18 Apr 2023
What Australia’s ‘Green and Gold’ decade means for sports leadership
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Ten years of upcoming international sports events offers key global opportunities for the Australian Sports sector.
The global sporting eye will be focused on Australia as it embarks on what is now known as the ‘Green and Gold’ decade of sport. Beginning with this year’s FIFA Women’s World Cup, it will see the country play host to an array of major sporting events. Among many others, they include the Netball World Cup in 2027, the men’s 2027 and women’s 2029 Rugby World Cups, and the Olympic and Paralympic Games in Brisbane in 2032.
Sports businesses in the country are looking at a 10-year runway of greater funding access, heightened tourism and massive audience growth.
Finding the right leaders to capitalise on this opportunity however, is a critical challenge. Skills deficits, a shallow talent pool and the complexity of finding leaders right for the future, means there’s exceptional demand in a scarce leadership market.
As the executive search partner to these major sporting events, we explain what kinds of leaders Australian sports organisations are looking for and what this means for global leadership talent.
Sports organisations want ‘outside of the box’ thinking
Everyone is looking for ‘innovative’ leaders but this is particularly true of Australian sport. The 10-year runway means businesses are recruiting leaders now to deliver sports events taking place in five, seven and 10 years’ time.
Those leaders need to be truly visionary, capable of building a picture of what the sport will look like in the future, anticipating its future needs and transformations.
Future leaders will need to embed technology that may not exist yet and engage with fans across future technology platforms.
An example of this is the proposal to introduce self-driving aerial taxis to the 2032 Brisbane Olympics to fly passengers between ‘vertiports’. Other technologies being prepared for the event include robots for cleaning and construction, satmaps, swipe cards and QR codes.
Fan engagement is a top priority
The ‘Green and Gold’ decade is rapidly transforming fan engagement. In addition to the existing ‘die hard’ fans, a new casual audience is growing as a major market. These fans may have little knowledge of the sport but want to engage in the ‘hype’ surrounding events and the community aspect of the matches.
The popularity of recent collaborations such as the Netflix Formula One venture 'Drive to Survive' and Amazon's 'All or Nothing' series, show a new type of audience engagement. This growing fan base is more likely to engage with the personalities of individual players, their personal lives and endorsements, than buy a traditional season ticket and attend every game.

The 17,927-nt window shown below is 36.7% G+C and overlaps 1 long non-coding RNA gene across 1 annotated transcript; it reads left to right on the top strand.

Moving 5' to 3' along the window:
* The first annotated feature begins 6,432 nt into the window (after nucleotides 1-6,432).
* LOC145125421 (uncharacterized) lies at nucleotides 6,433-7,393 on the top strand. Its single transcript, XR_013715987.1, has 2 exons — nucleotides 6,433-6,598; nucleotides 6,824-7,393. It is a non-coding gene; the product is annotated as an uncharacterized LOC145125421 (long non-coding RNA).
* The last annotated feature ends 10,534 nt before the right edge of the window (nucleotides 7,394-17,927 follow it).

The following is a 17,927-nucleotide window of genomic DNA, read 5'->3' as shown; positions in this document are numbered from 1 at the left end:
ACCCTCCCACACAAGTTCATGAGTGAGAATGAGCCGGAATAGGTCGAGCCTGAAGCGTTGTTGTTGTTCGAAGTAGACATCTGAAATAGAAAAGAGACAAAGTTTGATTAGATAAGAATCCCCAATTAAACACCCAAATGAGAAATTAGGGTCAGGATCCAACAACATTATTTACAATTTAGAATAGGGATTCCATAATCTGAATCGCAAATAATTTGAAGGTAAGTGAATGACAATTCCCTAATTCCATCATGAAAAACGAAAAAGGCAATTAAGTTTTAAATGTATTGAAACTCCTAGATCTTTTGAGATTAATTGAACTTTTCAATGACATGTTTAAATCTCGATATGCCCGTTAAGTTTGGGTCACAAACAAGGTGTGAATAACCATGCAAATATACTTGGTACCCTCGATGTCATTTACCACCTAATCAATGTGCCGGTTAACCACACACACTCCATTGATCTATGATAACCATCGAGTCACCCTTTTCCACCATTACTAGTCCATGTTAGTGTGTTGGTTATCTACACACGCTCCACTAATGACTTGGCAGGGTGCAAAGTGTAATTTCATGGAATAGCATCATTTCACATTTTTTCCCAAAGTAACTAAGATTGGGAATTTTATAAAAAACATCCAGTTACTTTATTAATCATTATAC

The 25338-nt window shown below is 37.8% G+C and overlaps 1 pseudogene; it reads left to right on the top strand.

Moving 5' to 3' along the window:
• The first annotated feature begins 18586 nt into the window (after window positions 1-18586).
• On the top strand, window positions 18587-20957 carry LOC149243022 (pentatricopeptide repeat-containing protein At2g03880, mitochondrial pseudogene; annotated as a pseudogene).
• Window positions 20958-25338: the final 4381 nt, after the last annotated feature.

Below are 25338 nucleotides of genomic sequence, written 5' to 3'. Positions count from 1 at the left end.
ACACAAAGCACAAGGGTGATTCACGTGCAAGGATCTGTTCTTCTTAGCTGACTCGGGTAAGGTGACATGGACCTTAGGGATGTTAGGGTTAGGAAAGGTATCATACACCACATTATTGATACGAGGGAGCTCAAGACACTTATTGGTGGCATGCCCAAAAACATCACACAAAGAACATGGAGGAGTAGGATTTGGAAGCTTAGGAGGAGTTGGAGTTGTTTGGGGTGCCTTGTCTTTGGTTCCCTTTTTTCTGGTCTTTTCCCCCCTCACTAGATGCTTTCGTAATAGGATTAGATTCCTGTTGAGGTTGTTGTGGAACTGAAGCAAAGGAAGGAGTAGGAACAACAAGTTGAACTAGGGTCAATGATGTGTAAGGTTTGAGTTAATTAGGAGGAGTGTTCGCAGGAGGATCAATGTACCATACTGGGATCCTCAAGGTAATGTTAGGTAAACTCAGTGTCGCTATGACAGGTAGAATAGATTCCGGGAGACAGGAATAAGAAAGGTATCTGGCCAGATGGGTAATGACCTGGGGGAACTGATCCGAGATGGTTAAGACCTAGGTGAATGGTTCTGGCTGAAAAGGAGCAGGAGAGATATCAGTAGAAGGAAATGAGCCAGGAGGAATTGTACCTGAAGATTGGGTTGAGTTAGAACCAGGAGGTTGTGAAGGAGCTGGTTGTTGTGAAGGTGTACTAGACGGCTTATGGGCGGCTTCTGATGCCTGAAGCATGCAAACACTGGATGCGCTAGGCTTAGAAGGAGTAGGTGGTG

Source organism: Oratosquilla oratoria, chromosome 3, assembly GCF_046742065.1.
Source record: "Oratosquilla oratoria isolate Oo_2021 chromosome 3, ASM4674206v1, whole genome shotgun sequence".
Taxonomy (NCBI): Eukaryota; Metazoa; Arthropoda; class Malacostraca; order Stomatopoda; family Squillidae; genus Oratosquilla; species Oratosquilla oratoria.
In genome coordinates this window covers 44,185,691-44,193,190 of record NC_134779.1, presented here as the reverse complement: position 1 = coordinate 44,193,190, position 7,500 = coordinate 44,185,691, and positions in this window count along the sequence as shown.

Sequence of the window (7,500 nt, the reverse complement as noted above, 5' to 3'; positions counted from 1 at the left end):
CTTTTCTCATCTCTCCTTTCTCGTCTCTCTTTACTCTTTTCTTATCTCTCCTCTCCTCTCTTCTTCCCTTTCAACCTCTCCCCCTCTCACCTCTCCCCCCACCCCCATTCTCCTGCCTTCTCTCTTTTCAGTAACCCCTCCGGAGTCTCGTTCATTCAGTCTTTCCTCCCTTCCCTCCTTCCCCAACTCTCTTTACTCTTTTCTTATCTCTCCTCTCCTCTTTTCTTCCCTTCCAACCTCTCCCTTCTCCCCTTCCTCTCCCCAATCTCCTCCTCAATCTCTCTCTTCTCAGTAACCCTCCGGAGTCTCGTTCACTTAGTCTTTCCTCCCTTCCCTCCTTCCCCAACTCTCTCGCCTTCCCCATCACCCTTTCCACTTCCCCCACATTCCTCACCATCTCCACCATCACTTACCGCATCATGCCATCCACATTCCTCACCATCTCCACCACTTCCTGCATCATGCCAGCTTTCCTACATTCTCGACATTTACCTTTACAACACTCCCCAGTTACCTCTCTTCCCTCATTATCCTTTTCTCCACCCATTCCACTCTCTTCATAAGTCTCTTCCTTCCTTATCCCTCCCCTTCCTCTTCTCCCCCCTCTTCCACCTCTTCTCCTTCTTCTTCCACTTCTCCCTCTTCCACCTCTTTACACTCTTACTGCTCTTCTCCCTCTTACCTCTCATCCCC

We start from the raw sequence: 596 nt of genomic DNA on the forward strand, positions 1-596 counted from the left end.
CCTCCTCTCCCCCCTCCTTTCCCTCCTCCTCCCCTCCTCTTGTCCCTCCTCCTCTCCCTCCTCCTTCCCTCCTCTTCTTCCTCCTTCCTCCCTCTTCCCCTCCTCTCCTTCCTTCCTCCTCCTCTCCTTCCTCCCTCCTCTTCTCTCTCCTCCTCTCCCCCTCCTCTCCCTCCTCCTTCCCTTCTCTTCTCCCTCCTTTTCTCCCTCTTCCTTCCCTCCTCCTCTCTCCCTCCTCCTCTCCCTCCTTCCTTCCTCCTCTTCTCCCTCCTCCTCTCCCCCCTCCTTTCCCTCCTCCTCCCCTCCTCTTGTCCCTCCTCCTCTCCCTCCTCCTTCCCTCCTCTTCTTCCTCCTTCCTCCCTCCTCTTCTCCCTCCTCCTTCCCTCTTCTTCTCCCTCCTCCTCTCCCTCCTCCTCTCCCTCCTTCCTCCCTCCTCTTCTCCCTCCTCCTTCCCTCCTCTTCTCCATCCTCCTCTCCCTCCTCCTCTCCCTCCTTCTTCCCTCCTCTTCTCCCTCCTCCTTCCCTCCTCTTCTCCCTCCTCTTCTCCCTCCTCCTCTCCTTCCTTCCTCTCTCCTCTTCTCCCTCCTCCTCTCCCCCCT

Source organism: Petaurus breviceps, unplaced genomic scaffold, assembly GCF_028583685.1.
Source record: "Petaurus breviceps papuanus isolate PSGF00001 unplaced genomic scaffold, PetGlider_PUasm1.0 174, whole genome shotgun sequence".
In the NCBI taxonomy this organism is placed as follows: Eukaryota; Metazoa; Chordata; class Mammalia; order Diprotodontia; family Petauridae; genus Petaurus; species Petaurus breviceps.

Traditional fan engagement at matches is also changing. A rapidly increasing cohort of fans don’t just want tickets for the game but for hospitality as well. This includes things like VIP seating and match-side passes. Gran Prix VIP tickets, for example, now sell out within minutes of going live.
Tapping into this new fan base is a top priority for sports organisations in Australia. They want leaders who can ‘speak to’ this new audience, develop engaging new content packages and monetise the relationship while maintaining loyalty.
An opportunity for non-sporting leaders
The scale of these events, their complexity, and the extended timeline over which they operate means sports organisations are more strategic about their appointments. In particular, they want leaders capable of more than simply bringing previous sports events experience to a role and applying past learnings; they want more than just an events operator.
More important is their approach to fan engagement; how they can appeal to different audiences and their ability to plan for the future.
Partnerships and stakeholder engagement is also core to these roles – sponsors want to know how leaders intend to commercialise events and generate revenue, while state governments want to know how events will drive long-term tourism in specific regions.
Sports organisations also recognise the role and the person in it can change in the lead up to an event, and so are highly flexible around who that person or people are. As a result, experience in sport is not a prerequisite and sector diversity is favourably looked upon.
For leaders without a sporting background this presents an abundance of opportunity. If you have the necessary skills, your values align with the sport and you demonstrate a commitment to driving tourism and recognition for Australia, then the ‘Green and Gold’ decade could provide your next leadership role.
To find out more about the green and gold decade and how it may affect your organisation, please contact our Global Sports, Gaming and Media Practice directly or get in touch with us here. You can also find your local Odgers Berndtson contact here.
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